CSI: New York--'Time's Up'

By Kristine Huntley
Posted at October 18, 2007 - 8:59 AM GMT

See Also: 'Time's Up' Episode Guide


A naked, bloody man rushes to the police station and relays a shocking message: at 9:45am the next morning, he's going to kill a man named Kevin Murray. The man dies, and Flack rushes to Kevin's apartment to find the Chelsea University physics student very much alive. Kevin is nervous about the prediction, but denies knowing the dead man. Dr. Hammerback makes some unusual discoveries in the man's body: a needle in his brain, that Hammerback postulates has been there since he was an infant, and a GPS chip in his hand. Adam uses traces the signal being emitted by the chip, leading the CSIs to the dead man's apartment, where they discover a large time machine. Dr. Hawkes recognizes pictures of the dead man and identifies him as Dr. Martin Browning, a famous physicist. Hawkes goes to Chelsea University to speak with the dean, who admits to getting into an altercation with Browning's assistant when he went to try to see if he could help Browning, whom he feared was losing his grip on reality.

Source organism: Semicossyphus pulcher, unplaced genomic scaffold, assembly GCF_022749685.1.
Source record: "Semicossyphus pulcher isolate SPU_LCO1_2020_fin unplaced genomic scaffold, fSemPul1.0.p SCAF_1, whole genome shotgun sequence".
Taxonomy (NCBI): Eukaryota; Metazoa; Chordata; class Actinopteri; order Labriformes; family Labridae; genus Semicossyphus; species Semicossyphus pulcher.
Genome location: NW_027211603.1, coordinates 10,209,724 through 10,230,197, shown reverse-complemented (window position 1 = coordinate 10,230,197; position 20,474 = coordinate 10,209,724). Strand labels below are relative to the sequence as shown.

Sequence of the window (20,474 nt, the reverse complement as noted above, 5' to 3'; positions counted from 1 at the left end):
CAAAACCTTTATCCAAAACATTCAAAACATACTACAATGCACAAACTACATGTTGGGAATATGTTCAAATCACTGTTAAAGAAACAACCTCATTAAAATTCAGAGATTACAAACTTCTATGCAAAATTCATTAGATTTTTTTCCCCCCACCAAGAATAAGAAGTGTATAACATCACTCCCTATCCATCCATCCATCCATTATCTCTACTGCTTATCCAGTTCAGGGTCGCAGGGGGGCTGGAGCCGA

At 9:45am the next day, a body falls to the ground during the Columbus Day Parade. It's Kevin Murray, dead just as Browning predicted. Lindsay shows Mac a hopscotch grid near Browning's apartment that wasn't a hopscotch grid at all, but rather a game theory table. Mac puts together partial prints found on various items found around Browning's apartment as well as a glass shard Mac determined to be the murder weapon and comes up with a match to one Leo Tyler. Leo, in debt to several bookies, answered an ad to become Browning's assistant alongside Kevin. When Browning accurately predicted the outcome of several races for Leo, Leo believed in his time travel theories--and pushed him to take more trips. When Browning refused, Leo attacked him, and Browning fled to the police station. With Browning gone, Leo tried to force Kevin to travel in time, but when he got Kevin into the machine it malfunctioned, killing Kevin.